Time Out

Notes from a flaming moderate

Where Is The Boundary?

Navigating an ambiguous line

“It’s a boundary issue,” I said to my supervisee, for what seemed like the hundredth time. 

We were reviewing her therapy with a couple that reminded me of an old Jules Feiffer cartoon. Feiffer’s minimalist approach captured it perfectly: the wife leaning in toward the husband, pleading, “but I love you!” as he backs away, hands up in a self-protective gesture…”don’t you threaten me!”

“It’s a boundary issue,” the supervisee noted, when she described the friendly neighbor who caused her client to feel as if she were being stalked. The neighbor had cheerfully confided her habit of checking to see whether the lights were on in the client’s window…indicating that she was home. The client was “creeped out” to learn that someonefriendliness notwithstandingwas keeping tabs on her. It was a boundary issue.

Boundary issues come up frequently in clinical practice. And here’s why:

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In young children’s drawings, boundaries are always clear and distinct. Their human figures are enclosed in hard, continuous outlines. Not so with mature artists. The artist’s figure fades gently into the space around it, the way “real” edges do in our perception. Nature doesn’t have clear boundaries: the sea overlaps the land, and the seashore slips under the waves, with no line between them. And where is the boundary between day and night? That moment evades capture: day fades through twilight into night. Night eases its way to dawn and day.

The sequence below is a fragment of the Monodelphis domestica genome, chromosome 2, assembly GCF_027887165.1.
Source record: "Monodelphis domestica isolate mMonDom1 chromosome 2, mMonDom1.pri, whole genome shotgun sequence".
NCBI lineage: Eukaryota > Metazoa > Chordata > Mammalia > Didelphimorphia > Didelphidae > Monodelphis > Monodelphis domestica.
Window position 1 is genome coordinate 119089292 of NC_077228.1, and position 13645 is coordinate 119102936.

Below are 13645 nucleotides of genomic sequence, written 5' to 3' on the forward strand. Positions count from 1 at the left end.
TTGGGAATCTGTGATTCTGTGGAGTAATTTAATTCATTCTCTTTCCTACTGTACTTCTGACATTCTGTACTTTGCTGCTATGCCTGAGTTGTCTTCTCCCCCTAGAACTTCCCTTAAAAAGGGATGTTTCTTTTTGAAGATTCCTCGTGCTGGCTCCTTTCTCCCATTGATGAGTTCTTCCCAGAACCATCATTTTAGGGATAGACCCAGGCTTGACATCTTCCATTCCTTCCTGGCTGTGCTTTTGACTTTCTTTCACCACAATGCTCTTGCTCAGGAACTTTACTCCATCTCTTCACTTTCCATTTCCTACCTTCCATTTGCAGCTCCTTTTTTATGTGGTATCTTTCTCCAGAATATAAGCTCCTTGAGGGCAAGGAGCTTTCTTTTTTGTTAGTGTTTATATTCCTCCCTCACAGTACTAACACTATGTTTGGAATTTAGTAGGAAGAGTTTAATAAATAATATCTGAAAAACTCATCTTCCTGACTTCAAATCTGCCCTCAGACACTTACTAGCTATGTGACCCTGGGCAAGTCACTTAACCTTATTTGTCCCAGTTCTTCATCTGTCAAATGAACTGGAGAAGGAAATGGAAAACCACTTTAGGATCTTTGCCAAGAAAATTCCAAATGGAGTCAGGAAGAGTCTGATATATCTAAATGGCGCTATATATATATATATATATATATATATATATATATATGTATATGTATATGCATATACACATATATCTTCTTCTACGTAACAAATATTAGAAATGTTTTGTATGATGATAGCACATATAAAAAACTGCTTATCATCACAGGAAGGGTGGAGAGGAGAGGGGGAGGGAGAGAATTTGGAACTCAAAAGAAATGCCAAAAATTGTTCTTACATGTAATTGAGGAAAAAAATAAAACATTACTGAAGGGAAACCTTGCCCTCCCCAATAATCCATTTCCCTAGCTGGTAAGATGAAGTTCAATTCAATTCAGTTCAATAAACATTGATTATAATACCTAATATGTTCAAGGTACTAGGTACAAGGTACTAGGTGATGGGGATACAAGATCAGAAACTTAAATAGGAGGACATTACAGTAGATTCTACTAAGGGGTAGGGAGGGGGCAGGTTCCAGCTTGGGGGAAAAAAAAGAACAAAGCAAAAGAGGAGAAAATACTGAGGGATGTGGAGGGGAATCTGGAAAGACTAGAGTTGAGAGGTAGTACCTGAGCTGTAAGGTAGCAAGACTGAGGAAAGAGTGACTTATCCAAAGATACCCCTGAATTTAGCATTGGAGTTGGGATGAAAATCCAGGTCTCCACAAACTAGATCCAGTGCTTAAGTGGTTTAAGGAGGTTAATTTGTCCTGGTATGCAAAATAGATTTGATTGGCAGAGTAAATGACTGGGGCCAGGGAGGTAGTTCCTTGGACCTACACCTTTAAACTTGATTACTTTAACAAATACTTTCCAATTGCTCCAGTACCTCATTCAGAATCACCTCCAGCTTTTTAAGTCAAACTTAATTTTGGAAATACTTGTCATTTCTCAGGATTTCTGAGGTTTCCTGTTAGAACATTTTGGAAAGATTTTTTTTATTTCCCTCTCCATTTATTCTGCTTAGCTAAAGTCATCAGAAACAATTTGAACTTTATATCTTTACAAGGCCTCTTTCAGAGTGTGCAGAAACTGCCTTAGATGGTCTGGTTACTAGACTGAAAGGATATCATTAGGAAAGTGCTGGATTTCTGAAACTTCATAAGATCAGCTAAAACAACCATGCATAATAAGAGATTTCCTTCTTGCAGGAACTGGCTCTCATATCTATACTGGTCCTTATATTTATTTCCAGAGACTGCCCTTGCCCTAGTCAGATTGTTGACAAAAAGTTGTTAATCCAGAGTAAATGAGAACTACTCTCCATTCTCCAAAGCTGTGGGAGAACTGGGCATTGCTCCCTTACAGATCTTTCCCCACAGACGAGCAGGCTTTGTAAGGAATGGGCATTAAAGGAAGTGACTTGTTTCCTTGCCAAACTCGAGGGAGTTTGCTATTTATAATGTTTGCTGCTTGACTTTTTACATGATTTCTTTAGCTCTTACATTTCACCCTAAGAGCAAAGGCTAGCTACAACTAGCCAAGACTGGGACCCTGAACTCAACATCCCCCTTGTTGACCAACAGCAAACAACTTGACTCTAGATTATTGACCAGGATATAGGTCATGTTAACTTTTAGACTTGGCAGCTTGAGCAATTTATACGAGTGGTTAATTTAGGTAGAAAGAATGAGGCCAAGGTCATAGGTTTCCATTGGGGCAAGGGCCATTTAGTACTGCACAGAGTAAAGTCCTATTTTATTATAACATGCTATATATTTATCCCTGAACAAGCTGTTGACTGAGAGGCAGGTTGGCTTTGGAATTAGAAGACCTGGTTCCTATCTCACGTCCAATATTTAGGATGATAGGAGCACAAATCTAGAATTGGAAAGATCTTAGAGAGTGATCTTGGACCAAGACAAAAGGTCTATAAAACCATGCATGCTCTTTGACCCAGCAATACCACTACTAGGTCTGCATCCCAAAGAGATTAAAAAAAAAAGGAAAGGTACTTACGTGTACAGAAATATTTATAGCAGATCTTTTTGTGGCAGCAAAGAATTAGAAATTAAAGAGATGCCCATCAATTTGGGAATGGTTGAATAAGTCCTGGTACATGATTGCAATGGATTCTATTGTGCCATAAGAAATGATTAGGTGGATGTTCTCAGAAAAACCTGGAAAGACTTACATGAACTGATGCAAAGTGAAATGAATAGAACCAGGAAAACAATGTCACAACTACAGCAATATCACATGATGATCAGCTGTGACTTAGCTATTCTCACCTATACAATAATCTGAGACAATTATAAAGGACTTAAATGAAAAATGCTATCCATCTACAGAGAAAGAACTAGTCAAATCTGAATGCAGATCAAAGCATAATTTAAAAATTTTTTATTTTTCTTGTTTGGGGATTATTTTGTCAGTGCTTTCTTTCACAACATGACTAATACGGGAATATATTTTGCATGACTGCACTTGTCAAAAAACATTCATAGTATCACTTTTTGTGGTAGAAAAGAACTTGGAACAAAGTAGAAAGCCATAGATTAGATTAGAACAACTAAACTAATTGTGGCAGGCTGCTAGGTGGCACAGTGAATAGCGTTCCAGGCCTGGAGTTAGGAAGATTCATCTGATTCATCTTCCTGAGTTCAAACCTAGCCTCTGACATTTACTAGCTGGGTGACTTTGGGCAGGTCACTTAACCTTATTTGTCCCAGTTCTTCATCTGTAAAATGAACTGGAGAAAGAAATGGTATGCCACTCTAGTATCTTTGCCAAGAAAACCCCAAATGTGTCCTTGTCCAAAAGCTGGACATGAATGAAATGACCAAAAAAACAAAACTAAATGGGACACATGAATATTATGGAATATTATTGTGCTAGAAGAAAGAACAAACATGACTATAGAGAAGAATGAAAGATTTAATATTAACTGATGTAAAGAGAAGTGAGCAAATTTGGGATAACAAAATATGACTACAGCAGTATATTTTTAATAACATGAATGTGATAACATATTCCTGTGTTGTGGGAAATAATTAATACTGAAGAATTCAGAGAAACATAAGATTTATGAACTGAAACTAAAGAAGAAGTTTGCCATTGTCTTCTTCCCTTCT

The hunt is still on for the boundary between life and death. Despite our efforts to pinpoint it, that boundary remains elusive, as does the moment when life begins. The best we can do is to agree collectivelywhich we do with considerable uneaseon the social, technical, legal, and ethical boundaries for the beginning and end of life. Boundaries are often ambiguous. 

Boundaries are places of vulnerability. They are dangerous places, abutting the unknown.  Beyond the boundary may lay hostility, domination, aggression, and chaos. In other words, danger. Only in our most intimate relationships, when we feel particularly safe and secure, can we risk breaching our boundaries or even dissolving them...for a while.

Like boundaries between individuals, boundaries between countries are places of vulnerability and therefore fear and danger. Sometimes even death.

· When U.S. authorities opened fire at Mexicans throwing rocks from across the border, a young Mexican boy was killed. It is not clear that he was involved in the stone throwing.

· When Israeli border guards felt threatened by a 38-year-old man who tried to seize their rifle, a Jordanian-Palestinian magistrate was killed. It is not clear what his intentions were.

· Men from desperately poor Sub-Saharan Africa tried to enter the Spanish town of Ceuta, in North Africa, by swimming around a fence that separates it from Morocco. Spanish border guards shot rubber bullets at the swimmers. Fifteen Africans drowned while still in Moroccan territory.

Borders and boundaries are perilous places. Read more at http://blogs.timesofisrael.com/boundaries-barriers-and-bridges/

Renee Garfinkel, Ph.D., is affiliated with the Institute for Crisis, Disaster and Risk Management at the George Washington University.

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